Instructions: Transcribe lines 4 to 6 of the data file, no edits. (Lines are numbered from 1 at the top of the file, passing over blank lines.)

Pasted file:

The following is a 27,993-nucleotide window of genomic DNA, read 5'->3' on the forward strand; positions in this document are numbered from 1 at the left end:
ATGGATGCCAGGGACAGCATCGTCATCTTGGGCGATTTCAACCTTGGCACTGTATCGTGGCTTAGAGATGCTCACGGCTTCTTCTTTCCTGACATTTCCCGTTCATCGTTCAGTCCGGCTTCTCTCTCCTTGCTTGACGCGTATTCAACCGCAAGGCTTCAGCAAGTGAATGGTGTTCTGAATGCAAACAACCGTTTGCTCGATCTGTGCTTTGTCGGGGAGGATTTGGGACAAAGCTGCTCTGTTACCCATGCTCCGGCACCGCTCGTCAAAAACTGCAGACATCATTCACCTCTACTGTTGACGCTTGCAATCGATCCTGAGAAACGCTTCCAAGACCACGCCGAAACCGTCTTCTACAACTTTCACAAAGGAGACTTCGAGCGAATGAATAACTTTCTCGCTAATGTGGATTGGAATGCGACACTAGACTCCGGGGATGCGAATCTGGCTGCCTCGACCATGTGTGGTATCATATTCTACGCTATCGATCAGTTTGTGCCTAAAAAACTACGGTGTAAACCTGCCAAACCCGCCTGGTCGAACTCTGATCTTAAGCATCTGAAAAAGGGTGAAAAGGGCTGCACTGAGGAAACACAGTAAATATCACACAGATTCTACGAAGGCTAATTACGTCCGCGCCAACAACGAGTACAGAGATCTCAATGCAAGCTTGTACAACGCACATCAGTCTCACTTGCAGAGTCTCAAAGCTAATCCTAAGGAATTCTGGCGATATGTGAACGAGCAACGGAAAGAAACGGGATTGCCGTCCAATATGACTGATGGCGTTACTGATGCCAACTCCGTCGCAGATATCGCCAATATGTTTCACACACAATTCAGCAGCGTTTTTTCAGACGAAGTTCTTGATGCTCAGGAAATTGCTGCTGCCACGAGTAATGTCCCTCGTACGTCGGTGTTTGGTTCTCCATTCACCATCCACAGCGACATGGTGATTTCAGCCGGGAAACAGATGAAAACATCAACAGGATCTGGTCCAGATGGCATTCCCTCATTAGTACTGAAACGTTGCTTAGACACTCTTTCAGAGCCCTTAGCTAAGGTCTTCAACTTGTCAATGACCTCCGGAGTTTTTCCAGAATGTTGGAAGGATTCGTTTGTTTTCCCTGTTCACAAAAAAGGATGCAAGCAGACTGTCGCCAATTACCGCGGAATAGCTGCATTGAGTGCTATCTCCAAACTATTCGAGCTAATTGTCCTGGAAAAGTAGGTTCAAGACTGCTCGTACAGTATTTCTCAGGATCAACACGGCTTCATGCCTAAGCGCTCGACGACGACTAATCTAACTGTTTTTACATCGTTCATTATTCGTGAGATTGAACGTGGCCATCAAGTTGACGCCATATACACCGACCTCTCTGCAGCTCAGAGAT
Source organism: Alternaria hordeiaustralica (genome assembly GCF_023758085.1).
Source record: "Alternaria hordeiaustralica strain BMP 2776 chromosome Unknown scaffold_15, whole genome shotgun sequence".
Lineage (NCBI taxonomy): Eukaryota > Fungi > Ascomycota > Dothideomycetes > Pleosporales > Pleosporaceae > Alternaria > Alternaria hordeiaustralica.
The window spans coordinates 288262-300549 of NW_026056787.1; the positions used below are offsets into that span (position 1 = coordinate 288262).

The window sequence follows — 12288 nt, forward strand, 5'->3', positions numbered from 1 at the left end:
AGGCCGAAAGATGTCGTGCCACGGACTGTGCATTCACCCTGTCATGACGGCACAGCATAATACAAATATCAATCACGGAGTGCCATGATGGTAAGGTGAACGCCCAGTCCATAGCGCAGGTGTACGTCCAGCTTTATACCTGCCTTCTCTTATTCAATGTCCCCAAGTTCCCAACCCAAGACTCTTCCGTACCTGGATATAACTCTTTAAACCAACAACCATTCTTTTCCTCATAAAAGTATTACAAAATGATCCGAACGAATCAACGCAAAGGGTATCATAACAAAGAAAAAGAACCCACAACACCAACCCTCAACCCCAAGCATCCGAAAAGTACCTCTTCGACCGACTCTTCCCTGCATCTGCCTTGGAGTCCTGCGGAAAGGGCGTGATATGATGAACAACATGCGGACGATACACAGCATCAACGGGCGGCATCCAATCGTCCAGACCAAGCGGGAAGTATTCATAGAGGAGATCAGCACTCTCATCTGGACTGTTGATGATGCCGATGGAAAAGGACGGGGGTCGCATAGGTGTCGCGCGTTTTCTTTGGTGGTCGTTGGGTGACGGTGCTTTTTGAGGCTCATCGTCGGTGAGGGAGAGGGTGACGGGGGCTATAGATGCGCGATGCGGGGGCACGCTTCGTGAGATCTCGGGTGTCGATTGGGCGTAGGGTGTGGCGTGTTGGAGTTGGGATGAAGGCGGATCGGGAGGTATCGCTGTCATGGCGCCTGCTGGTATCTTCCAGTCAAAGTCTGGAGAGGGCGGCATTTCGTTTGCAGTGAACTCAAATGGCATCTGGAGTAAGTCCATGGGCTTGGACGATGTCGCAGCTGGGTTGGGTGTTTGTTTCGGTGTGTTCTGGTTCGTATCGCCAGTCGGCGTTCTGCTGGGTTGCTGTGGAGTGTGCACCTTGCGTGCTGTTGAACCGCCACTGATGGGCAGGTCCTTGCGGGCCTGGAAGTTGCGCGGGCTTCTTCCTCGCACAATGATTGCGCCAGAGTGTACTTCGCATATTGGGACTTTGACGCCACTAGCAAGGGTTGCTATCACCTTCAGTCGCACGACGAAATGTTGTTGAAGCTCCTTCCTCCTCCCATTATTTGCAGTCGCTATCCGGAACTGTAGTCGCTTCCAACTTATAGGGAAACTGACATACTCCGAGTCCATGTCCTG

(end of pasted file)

Source record: "Alternaria hordeiaustralica strain BMP 2776 chromosome Unknown scaffold_15, whole genome shotgun sequence".
Lineage (NCBI taxonomy): Eukaryota > Fungi > Ascomycota > Dothideomycetes > Pleosporales > Pleosporaceae > Alternaria > Alternaria hordeiaustralica.
The window spans coordinates 288262-300549 of NW_026056787.1; the positions used below are offsets into that span (position 1 = coordinate 288262).